Rather than post each news story on its own and flooding your inboxes and social media, I’m going to try summarising the major archaeology stories for the week and posting them generally on Saturday sometime. So here we go!
A fair amount happened this week in archaeological news. I mean a LOT.
Easily the best thing to happen for Viking specialists this week was the online publication of aerial photography AND digital animation from Jarlshof, one of the largest and longest occupied prehistoric sites in Scotland. Better yet, the publication included an animation/visualisation of the chronology of Jarlshof, which gives a wonderful understanding of the phases of the site.
2. Medieval Latrine Barrels in Odense, Denmark
Yes, by latrine barrels, we mean barrels filled with human waste and yes, these barrels still had human waste in them. 14th century human waste. While that sounds really not fun to excavate, the amount of information we can get from those barrels is enormous – waste provides evidence of what these people ate. Since we also have the barrels, we might be able to tell who made them, where they came from, and if they were used for something else before becoming latrine barrels. Cool stuff, if a bit gross!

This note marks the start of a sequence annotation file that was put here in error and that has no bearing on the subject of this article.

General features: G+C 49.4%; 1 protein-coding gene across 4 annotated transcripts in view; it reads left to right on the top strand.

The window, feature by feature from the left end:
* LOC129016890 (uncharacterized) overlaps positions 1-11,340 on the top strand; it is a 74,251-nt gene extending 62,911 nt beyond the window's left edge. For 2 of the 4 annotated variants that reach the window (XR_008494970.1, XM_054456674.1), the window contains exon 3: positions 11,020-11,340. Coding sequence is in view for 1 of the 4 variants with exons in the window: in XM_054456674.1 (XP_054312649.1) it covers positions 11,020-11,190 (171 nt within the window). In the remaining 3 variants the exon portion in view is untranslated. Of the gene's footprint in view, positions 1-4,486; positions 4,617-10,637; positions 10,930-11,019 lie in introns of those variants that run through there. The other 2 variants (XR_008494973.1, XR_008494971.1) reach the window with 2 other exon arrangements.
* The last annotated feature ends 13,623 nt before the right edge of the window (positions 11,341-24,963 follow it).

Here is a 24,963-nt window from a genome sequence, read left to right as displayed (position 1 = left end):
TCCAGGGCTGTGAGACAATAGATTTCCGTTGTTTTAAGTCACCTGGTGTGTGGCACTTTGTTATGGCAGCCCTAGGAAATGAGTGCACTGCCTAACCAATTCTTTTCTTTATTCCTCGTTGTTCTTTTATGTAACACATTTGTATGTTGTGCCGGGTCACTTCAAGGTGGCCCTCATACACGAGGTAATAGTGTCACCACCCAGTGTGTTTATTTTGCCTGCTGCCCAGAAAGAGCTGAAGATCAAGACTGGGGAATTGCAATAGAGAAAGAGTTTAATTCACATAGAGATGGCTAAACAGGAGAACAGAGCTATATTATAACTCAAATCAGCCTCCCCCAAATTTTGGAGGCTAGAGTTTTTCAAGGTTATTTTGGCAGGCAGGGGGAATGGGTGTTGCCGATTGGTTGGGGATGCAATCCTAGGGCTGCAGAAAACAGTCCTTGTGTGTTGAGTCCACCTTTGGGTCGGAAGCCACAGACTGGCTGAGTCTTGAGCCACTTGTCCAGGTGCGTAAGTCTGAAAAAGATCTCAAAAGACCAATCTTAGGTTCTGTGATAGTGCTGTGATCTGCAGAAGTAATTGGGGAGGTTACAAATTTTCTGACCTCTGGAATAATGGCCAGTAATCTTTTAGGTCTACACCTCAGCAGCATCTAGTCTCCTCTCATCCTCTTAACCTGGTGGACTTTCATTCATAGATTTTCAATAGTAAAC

3. Royal Anglo-Saxon Village
A team in Suffolk, England believe they have found the royal settlement of East Anglian kings in the village of Rendelsham. These kings may have included King Raedwald, whose magnificent burial at Sutton Hoo has become a major piece of British archaeology.
4. Lasers Uncover Secrets in Roman Roads
Remember my post about 3D modeling? Well, I forgot to mention this (I was too excited about the technology), but laser technology and 3D modeling has been used at Stonehenge to find markings on the stones we didn’t know were there before. And now the technology has been used by the University of Vigo in north-west Spain to create models of Roman bridges, discover hidden arches within them, and reveal engravings on the bridge made during the Renaissance. I’ve said it once and I’ll say it again: 3D modeling is super cool.
5. Climate Research and Genghis Khan
And the final bit of news I’ve see this week: Researchers looking at tree rings from central Mongolia have discovered that at the time Genghis Khan rose to power (early 1200s), the region was experiencing its wettest climate in over 1000 years. This led to an explosion of vegetation (including grasses), which allowed animals like horses to thrive. On a modern note, these researchers also found that recent years have experienced the worst droughts in the span of time we have data for, which is the last 1,112 years. An ominous example of climate change…
Have you heard any other news that I’ve missed? Let me (and other readers!) know in comments and I’ll check it out!